Her Idea Became Someone Else’s Monopoly
Tammy Y. Allen, Director, Marketing & Programs, The NIIC
Most of us are familiar with the classic Monopoly board game, also available in various mobile apps. The scandal about its creation is less widely known. American game designer Elizabeth “Lizzie” Magie created the game to educate and give voice to her political and economic views.
“Contrary to popular board game lore, Monopoly was invented not by an unemployed man during the Great Depression but in 1903 by a feminist who lived in the Washington, D.C., area and wanted to teach about the evils of monopolization.” NYTimes.com
From an entrepreneurial perspective, here’s the gist. Four points to ponder.
1.) Start with a great idea.
Introduced by her father to the social theorist and economist Henry George, Magie became a strong supporter of Georgism. It stated while people should own the value of what they produced, the value received from that land should equally belong to all members of society.
These beliefs influenced Magie’s great idea for The Landlord’s Game.
2.) Think beyond the patent.
Even if you follow the rules to secure a patent, that’s not enough. Magie secured a patent for her game in 1904 (expired in 1921) and again in 1923 (after several variations developed). By the way, check out USPTO.gov for more information about patents.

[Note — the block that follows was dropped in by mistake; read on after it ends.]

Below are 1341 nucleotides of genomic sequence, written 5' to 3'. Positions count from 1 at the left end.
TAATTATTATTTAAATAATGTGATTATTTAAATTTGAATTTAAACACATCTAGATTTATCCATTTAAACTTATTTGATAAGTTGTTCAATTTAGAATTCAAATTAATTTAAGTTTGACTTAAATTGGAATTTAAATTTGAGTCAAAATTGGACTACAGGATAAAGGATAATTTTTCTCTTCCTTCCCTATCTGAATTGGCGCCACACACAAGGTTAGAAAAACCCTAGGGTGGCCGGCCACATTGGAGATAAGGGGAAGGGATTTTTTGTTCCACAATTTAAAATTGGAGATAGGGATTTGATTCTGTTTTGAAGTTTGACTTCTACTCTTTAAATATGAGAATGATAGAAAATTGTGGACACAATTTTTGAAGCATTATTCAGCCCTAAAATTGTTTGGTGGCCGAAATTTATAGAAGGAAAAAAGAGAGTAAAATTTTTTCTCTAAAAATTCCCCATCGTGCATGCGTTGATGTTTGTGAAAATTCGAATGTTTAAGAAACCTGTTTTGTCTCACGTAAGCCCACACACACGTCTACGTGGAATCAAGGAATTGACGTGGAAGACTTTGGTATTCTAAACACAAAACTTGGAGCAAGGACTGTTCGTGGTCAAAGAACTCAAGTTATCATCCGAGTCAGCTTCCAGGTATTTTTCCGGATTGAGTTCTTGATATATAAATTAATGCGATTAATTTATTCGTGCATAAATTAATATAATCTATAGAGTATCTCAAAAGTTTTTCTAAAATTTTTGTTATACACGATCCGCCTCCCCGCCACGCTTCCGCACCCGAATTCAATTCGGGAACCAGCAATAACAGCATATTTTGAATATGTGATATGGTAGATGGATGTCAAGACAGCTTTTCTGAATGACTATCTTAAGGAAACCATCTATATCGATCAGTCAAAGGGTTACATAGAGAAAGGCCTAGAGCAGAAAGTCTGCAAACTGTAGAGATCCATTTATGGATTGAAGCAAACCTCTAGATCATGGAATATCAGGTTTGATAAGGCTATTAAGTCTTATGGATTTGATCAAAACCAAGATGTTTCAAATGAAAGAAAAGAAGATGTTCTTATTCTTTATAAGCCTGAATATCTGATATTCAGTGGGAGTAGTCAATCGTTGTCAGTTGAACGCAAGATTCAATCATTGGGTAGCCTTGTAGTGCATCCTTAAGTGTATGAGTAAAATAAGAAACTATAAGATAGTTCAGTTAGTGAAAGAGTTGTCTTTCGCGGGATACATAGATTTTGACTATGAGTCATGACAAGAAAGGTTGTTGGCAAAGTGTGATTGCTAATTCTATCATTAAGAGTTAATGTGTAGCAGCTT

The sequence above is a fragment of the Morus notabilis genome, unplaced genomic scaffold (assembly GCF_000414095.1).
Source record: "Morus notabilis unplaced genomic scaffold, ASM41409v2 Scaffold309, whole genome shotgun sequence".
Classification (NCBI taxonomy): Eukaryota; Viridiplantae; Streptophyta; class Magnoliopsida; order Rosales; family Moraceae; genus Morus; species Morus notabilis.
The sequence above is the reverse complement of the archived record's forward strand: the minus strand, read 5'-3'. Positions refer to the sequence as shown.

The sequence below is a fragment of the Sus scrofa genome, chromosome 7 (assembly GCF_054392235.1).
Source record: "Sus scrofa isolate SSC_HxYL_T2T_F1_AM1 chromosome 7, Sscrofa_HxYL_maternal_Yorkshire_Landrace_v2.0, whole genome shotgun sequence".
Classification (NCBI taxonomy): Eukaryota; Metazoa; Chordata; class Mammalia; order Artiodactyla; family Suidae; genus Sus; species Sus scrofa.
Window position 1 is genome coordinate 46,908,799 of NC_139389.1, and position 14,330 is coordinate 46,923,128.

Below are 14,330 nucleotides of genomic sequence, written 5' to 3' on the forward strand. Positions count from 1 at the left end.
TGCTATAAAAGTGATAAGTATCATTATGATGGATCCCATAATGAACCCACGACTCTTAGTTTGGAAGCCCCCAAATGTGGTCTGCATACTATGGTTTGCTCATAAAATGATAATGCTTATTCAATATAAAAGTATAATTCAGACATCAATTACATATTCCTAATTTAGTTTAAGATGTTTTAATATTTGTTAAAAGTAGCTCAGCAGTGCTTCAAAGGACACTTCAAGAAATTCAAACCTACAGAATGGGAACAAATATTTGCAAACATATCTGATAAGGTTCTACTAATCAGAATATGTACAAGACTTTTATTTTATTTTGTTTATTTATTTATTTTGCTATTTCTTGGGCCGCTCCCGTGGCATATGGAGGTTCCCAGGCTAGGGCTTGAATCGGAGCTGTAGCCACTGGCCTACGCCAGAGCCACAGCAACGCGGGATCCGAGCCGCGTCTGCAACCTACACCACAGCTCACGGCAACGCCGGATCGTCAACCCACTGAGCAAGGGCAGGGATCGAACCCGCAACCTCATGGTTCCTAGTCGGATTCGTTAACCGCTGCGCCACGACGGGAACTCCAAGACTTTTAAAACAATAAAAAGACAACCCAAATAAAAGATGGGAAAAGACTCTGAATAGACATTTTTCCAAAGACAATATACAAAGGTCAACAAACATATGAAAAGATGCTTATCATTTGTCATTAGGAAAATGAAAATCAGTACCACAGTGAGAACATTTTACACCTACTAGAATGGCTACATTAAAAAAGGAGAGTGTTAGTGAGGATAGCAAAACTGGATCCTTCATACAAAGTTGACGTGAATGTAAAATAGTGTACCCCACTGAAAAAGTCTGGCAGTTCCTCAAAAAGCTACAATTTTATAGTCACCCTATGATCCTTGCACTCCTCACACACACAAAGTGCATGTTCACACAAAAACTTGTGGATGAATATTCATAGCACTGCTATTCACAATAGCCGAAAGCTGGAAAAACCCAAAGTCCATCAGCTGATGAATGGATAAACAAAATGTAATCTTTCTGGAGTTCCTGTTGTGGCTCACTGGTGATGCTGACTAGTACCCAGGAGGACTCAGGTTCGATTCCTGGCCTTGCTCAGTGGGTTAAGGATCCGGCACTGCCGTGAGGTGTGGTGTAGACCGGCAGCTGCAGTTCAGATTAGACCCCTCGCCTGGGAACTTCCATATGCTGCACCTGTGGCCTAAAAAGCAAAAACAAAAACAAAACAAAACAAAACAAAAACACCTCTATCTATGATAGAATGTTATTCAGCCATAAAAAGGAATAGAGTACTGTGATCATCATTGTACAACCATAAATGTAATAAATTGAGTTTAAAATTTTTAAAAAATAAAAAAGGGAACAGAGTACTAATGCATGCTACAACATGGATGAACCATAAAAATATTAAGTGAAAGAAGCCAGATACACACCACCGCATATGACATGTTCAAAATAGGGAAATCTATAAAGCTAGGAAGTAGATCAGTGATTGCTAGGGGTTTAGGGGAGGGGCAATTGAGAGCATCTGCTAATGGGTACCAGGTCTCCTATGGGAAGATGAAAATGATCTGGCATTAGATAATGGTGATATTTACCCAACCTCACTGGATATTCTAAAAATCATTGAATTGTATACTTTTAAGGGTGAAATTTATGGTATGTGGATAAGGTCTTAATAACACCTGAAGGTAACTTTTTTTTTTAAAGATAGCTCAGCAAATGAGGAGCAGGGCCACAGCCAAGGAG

Did you know 97 percent of all patents never make any money for the patent holder?
Determine your purpose for pursuing a patent. Are you building a company around it? Innovating or expanding your business offerings? How will you use it?
The Landlords’ Game was played for 30 years before Charles Darrow essentially repackaged it as Monopoly. He received a patent for it in 1935 then sold it to Parker Brothers. Monopoly became the best-selling board game in America that year, with 20,000 sets produced every week. ChicagoTribune.com
3.) Leverage your IP.
Magie had a great idea and a patent for it but did not negotiate a fair deal for herself given the opportunity.
After Monopoly became a hit, Parker Brothers moved quickly to control the rights of it. The company contacted (then) elderly Lizzie Magie Phillips and offered her $500. They offered no royalties. The company promised to produce an unsullied version of The Landlords’ Game.
She sold the rights. What Magie created as a way to critique American greed devolved into a game glorifying land ownership and turning the bankruptcy of others into a celebration.
After manufacturing a few copies of the original game, the board game giant quickly and thoroughly buried it.
4.) Use experienced partners.
Navigating your pathway to starting, growing and innovating your business can be tricky. It’s okay if you don’t have business expertise in some areas. Surround yourself with good partners to help ensure your great idea sees its full potential.
How can we help you? The NIIC is an entrepreneurial community. We work alongside business builders, inventors and dreamers to help them succeed.